That’s me getting tossed by my sensei, Mark, at the old Blue Lake Aikido dojo on June 9, 2010.

My name is Jared Manninen. I am not a guru. I am not an expert. I am not a master of anything. I am simply a man who, at an early age, was drawn to the martial way. Perhaps this was a direct result of being exposed to my father’s and grandfather’s old military photos, stories, and surplus gear, or maybe it was more closely linked to me watching way too many 1980’s action flicks. Regardless of what inspired me to align my values with a martial approach to life, it has stuck with me over the years.

My first experience with combat-related training was through wrestling in junior high and high school. During those first years of wrestling, I also took up Tae Kwon Do (like so many kids), but that only lasted a couple years due to my deteriorating lack of interest.

I grew up with a black or white view of the world and, upon graduating high school, enlisted in the US Marine Corps (1992-1996). It seemed the only sensible thing for a kid like me to do since I felt so strongly about the concepts of right and wrong. I also sought to follow in the footsteps of my father and grandfather, who both served. My father was in the US Marine Corps and my grandfather in the Army. And, like the both of them, I did not see combat. Dad was stationed in Okinawa at the tail end of Vietnam and grandpa was in Panama during World War II. Just as I was beginning my training in boot camp, the US was finishing up with its involvement in the first Gulf War.

Taking third place at the second annual Lake Tahoe Beach Wrestling Tournament on July 16, 2016.

For the majority of my enlistment I was as gung ho as anyone. However, due to the lack of a “conflict” and confronted non-stop with training for the sake of training, my convictions began to waiver. And then there was also the issue of being in the military during the decadent nineties. Like many of my fellow Marines, I drank heavily, and that habit got me into trouble more than once. Prior to enlisting I had been straight-laced, so failing in the eyes of my peers and superiors, as well as not meeting my own expectations was something new to me. I began to doubt my beliefs about the nature of the world being so clear-cut.

After being honorably discharged once I completed my four-year tour, I went to college. I was still relatively militant compared to my classmates, but I definitely began to soften my outlook on life. One area that I discovered a hidden passion for was art. Never in a million years would I have thought I’d begin a career painting landscape pictures or drawing nude people. But it happened, and I wound up graduating with a minor in fine arts.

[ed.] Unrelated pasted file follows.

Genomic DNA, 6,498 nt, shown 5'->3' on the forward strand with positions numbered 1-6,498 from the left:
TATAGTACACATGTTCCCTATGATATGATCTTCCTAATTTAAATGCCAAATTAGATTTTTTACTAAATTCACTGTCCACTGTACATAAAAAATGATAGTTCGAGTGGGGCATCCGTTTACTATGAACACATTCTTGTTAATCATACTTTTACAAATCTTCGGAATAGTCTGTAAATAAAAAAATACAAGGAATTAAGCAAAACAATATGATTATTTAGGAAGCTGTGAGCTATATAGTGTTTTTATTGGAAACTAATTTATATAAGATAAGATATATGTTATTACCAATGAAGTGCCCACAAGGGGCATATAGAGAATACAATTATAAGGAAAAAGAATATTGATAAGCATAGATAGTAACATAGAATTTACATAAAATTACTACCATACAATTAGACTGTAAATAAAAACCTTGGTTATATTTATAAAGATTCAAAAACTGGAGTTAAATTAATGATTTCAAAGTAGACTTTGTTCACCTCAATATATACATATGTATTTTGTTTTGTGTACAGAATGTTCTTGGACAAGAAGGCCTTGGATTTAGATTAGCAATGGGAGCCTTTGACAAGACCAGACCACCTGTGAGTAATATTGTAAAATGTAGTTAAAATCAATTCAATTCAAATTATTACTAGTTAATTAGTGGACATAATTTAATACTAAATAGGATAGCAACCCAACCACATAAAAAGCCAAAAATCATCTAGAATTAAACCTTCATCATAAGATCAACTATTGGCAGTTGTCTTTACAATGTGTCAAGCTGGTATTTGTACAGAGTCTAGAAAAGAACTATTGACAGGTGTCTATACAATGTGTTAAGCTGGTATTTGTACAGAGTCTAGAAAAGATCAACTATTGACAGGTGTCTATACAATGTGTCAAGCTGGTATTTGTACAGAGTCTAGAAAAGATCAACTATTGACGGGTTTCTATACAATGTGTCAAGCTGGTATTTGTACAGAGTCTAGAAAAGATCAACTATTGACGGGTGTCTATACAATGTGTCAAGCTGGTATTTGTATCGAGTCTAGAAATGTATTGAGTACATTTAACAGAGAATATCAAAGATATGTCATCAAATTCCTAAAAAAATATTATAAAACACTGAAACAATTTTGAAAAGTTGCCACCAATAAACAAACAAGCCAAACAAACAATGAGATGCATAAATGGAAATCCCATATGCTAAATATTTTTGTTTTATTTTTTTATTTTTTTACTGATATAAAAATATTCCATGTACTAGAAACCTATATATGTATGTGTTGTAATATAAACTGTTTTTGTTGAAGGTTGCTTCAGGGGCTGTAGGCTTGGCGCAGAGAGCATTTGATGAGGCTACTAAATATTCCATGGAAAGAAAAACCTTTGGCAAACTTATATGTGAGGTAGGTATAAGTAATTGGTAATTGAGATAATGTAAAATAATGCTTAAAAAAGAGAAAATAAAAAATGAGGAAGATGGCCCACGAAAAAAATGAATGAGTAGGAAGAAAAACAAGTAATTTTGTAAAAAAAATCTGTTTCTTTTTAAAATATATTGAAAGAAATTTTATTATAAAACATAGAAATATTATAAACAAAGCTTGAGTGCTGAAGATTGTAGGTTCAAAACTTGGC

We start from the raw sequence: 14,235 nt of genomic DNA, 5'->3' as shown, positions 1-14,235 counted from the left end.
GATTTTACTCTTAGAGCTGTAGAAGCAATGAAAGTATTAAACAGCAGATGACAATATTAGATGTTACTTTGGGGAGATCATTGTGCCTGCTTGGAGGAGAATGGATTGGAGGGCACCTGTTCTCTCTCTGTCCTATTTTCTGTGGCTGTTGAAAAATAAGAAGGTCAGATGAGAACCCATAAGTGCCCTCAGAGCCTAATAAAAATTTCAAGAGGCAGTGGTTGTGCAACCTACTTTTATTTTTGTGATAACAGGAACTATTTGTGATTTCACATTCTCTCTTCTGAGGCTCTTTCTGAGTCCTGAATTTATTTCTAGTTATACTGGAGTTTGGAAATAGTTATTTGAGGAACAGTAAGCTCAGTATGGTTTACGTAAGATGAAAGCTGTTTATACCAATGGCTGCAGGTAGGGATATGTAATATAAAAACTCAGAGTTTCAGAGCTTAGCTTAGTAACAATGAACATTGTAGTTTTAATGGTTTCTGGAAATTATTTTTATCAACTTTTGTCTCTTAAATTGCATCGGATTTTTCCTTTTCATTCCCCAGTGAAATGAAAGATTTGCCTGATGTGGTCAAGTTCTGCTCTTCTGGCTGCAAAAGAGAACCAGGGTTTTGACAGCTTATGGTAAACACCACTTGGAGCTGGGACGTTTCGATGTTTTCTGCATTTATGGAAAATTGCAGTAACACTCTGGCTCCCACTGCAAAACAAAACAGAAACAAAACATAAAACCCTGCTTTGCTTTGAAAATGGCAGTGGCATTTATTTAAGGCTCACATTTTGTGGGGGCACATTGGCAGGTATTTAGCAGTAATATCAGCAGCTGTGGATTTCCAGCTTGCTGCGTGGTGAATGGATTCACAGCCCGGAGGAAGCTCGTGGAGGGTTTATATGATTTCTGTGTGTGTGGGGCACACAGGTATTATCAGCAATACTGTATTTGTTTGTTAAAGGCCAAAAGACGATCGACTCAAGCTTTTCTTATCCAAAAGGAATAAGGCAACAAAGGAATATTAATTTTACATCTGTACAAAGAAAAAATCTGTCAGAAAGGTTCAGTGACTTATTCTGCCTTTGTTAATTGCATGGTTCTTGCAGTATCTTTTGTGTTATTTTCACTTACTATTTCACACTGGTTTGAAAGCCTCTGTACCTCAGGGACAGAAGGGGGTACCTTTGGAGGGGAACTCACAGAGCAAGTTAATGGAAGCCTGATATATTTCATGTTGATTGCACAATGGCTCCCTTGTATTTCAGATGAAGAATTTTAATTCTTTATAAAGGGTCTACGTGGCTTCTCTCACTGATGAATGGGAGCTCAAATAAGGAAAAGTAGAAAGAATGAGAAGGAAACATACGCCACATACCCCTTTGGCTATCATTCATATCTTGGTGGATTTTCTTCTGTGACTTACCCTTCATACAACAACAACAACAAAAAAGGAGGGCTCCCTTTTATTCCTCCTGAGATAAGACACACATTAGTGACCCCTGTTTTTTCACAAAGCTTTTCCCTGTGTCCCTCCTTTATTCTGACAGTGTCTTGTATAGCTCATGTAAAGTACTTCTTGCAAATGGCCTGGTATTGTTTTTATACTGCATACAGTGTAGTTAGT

During college I also served in the Army National Guard (1997-2000). Although, I opted to be an office worker during those three years. I enjoyed being a part of the military culture again, but my interests for going into a combat-related unit had faded.

After college I embarked on an adventure in the form of thru-hiking the Appalachian Trail. Because of changes I had been making min my life, I needed time to reconcile my worldview. Five and half months of hiking in the woods provided plenty of quality time to think, as you might expect. I returned home, but still suffered from having restless feet, so I went on a road trip that lead me to Arizona.

I spontaneously decided to stay in Arizona with an old Marine Corps friend and decided to enroll in a massage therapy program, of all things. I spent the next year earning a certificate in the field and during that time, my friend and I began to talk about taking up a martial art. We both felt like there was something missing from our lives that could only be found within a martial discipline. We visited a number of schools that offered various arts, but we never pulled the trigger. It wasn’t until I moved back to Minnesota that I decided to give Aikido a try. That was in 2003. My friend had also decided in the same year to begin training in Brazilian Jiu Jitsu.

The first couple years of my training were rocky due to my still-persistent restlessness. It seemed as if I had a new job and new home every year for a while. I eventually couldn’t stand living in the place where I grew up, so I left for northern California to re-connect with another Marine Corps friend. It was then that I moved to Lake Tahoe and consistently began to train in Aikido (and still do to this day), and where I earned the rank of second degree black belt (Nidan) in 2013. In addition to training in Aikido, I served as an assistant wrestling coach for the South Tahoe High School during the 2015-2016 season, and I also began to train in Brazilian Jiu Jitsu at the beginning of 2015. And yes, it is quite an experience being a 40+ year old white belt in a relatively exhausting art.

Warrior Poet Initiative has gone through many metamorphoses in my mind over the past couple years, but ultimately I’ve created this website as a means for me to discuss my thoughts about the martial way. As I get older and appreciate just how much martial arts have helped to shape my life, I wish to share that experience with others. So, on Warrior Poet Initiative I will feature all kinds of articles and blog posts that will hopefully inspire you to see the benefits of embracing the martial way.

A stylized photo taken of me by one of my Brazilian Jiu Jitsu training partners on January 8, 2015.